animal yoga
animal yoga

Surrounded by Furry Creatures, Finding Your Inner Zen Is No Sweat

Cat yoga is the hottest thing in fitness. So 'pawmaste,' my friends.

Imagine unwinding from a difficult day by going to a yoga class. You unfurl your mat, do a couple preliminary stretches and begin your session with the instructor guiding you through asana. You are in in the downward facing dog position when you feel a furry creature rub against your legs and curl up underneath you. Welcome to Pawmaste.

There is a cat café just up the road from my university that holds monthly yoga sessions with cats. Being both a yoga and cat enthusiast, I convinced my friends to come with me and spend an hour doing sun salutations and tree poses in a room with a dozen felines. The room, separate from where they serve coffee, was already filled with mats, people and tons of cats. Walking through the door was akin to reaching nirvana for me.

Yoga animals include, but aren't limited to, cats.
Yoga animals include, but aren’t limited to, cats, goats and dogs. (Image via Pawmaste)

Yoga for the Mind

It’s no surprise that practicing yoga of any kind is good for your mind and body. With roots in Hinduism, hatha yoga (the kind widely practiced in America) is fundamentally meant to balance the mind through physical poses (asana), controlled breathing and meditation. Besides the benefits to the mind, it also increases flexibility, tones muscles and improves balance.

Perhaps you choose to start your day with yoga, centering yourself before jumping in to school and work so you are more prepared to handle whatever the day throws at you. Or maybe you’re more like me, and do yoga in the evenings as a way to shed the stress of the day and stretch out your sleep-deprived muscles before doing homework or going to bed. No matter what your practice time preference, it still has tons of positive effects for you.

Feel like there’s a new yoga studio every time you head downtown? Yoga has been growing in popularity over time, with a large surge in recent years. Thirty-six million Americans practice yoga, and that number has increased by 50 percent from 2012. In addition to Bikram yoga and cannabis yoga, animal yoga is another modern variation quickly gaining popularity.

Yoga with Animals

Lainey Morse of Oregon conceived the idea of Goat Yoga in 2016. After going through some hardships with her health and relationships, she turned to her goats for comfort, which is not as odd as it sounds. Pets are an excellent mood-booster that relieve stress and anxiety. Animals are increasingly being utilized as a form of therapy, especially on college campuses. My university brings therapy dogs to campus during finals week so students can take some time to pet dogs between and de-stress between exams. (It is, understandably, extremely popular.)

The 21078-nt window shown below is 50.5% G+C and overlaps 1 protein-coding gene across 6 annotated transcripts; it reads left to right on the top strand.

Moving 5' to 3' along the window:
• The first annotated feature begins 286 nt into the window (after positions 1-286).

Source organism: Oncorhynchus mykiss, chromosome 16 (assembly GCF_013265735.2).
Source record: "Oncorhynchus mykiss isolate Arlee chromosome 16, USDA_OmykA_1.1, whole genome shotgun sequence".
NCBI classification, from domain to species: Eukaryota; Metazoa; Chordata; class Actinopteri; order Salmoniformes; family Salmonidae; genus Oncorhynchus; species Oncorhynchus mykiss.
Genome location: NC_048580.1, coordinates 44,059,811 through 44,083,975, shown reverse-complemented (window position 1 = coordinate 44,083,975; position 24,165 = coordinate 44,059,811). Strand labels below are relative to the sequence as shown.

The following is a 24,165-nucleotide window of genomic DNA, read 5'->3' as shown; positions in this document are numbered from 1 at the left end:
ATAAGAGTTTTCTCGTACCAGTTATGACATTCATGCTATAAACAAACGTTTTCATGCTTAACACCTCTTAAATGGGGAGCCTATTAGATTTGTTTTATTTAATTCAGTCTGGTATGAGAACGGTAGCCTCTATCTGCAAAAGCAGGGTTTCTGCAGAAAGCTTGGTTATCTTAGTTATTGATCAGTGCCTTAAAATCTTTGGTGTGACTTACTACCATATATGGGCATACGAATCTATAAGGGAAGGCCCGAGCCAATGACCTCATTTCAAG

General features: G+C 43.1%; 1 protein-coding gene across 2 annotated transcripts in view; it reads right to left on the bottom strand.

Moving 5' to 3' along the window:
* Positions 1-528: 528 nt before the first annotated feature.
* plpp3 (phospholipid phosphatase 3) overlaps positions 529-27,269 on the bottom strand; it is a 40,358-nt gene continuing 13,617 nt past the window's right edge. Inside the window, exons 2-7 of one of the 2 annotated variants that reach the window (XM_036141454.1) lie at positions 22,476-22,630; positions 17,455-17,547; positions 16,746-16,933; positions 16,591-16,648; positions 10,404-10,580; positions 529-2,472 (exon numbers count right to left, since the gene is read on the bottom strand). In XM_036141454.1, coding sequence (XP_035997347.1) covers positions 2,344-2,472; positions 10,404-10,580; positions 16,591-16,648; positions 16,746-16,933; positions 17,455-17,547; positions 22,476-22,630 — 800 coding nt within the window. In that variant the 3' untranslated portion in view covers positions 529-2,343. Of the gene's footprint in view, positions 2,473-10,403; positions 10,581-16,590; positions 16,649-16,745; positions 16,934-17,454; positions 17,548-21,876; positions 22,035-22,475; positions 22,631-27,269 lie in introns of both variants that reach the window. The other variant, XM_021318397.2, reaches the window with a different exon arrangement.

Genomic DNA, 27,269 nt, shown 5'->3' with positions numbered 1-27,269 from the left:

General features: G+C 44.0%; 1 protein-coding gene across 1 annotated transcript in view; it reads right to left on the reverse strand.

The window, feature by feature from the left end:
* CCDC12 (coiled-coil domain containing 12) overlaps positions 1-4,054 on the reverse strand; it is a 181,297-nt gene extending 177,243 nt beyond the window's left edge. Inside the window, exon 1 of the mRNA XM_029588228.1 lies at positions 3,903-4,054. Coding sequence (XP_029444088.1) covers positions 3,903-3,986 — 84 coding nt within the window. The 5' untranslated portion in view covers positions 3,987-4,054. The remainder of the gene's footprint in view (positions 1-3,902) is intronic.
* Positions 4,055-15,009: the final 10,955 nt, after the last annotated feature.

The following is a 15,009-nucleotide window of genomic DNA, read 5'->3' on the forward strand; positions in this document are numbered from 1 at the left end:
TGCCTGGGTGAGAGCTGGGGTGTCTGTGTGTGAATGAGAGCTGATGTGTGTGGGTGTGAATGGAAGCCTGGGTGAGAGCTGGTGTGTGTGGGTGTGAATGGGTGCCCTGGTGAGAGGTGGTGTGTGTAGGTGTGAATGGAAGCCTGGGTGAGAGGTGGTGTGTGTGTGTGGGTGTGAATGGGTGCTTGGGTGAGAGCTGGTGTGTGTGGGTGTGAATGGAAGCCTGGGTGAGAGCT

When I did Goat Yoga with Morse last summer, I experienced firsthand how her goats could relieve stress. I was running late to the session and almost couldn’t find an Uber to take me so far out of Portland. Needless to say, I was frazzled by the time I shamefully snuck in five minutes late. Luckily, however, I didn’t hold on to that attitude for long.

Goat yoga
Instructor Lainer Morse specializes in “Goat Yoga.” (Image via Doug Raflik)

Not only is being able to pet goats (and pigs and chickens) while doing yoga incredibly fun, it’s also funny. The goats were mischievous, sometimes knocking over bins of food or jumping on somebody’s back while they’re in a tabletop pose. There were two chickens that seemed to have no interest in humans, yet still stood next to each other off to the side watching us. A pig waddled to the mat of the person in front of me and plopped down, staying there to sleep and snore through the entire session. He and I shared some giggles, as he had to modify most of his poses as not to disturb his new friend.

Good for Everyone

I’ve been to Pawmaste (a cat pun of Namaste) in Indianapolis a couple times now, and each session brings something new and wonderful. The instructor emphasizes how the point of Pawmaste is not to practice yoga perfectly, but rather to have fun and enjoy yourself. They usually plan two catnip breaks during the practice so we have time to play with the animals. The cats usually choose to stay on the cat trees and shelves on the edges of the room and watch the humans do weird poses, but they can’t resist the treat tin and will happily emerge from their hiding spots for some catnip. After that, it’s not uncommon for them to take a nap on your mat, exactly where your leg should go.

At this café, all the cats are up for adoption. It’s a win-win scenario, because humans get to be around cats and possibly take one home, and the cats get to socialize with people and receive plenty of affection. Additionally, the admission fee usually goes back to the animals, providing them with supplies and a facility to stay in.

For me, yoga is about taking time for myself. When I first started practicing yoga, I was worried about how I looked and if I was doing the poses correctly. I was self-conscious that I couldn’t touch my toes or that my warrior poses were wobbly. The more I participated in it and listened to the instructor’s words of affirmation, however, the more my anxiety melted away. As one of my favorite instructors says after a session, “All that you are today, and all that you are not, is enough.”

Animals don’t care how silly you look. They don’t care if your triangle pose is crooked or if you have to put your knees down when you do a plank. They just care if they get scratched behind the ear and receive a treat or two.

Ready to do animal yoga but don’t like cats or goats? Thankfully, there’s plenty of other animals to do yoga with, like horses, dogs or mini pigs. If the animal exists, yoga akin to them is bound to exist, too. Personally, yoga with bunnies is next on my to-do list.

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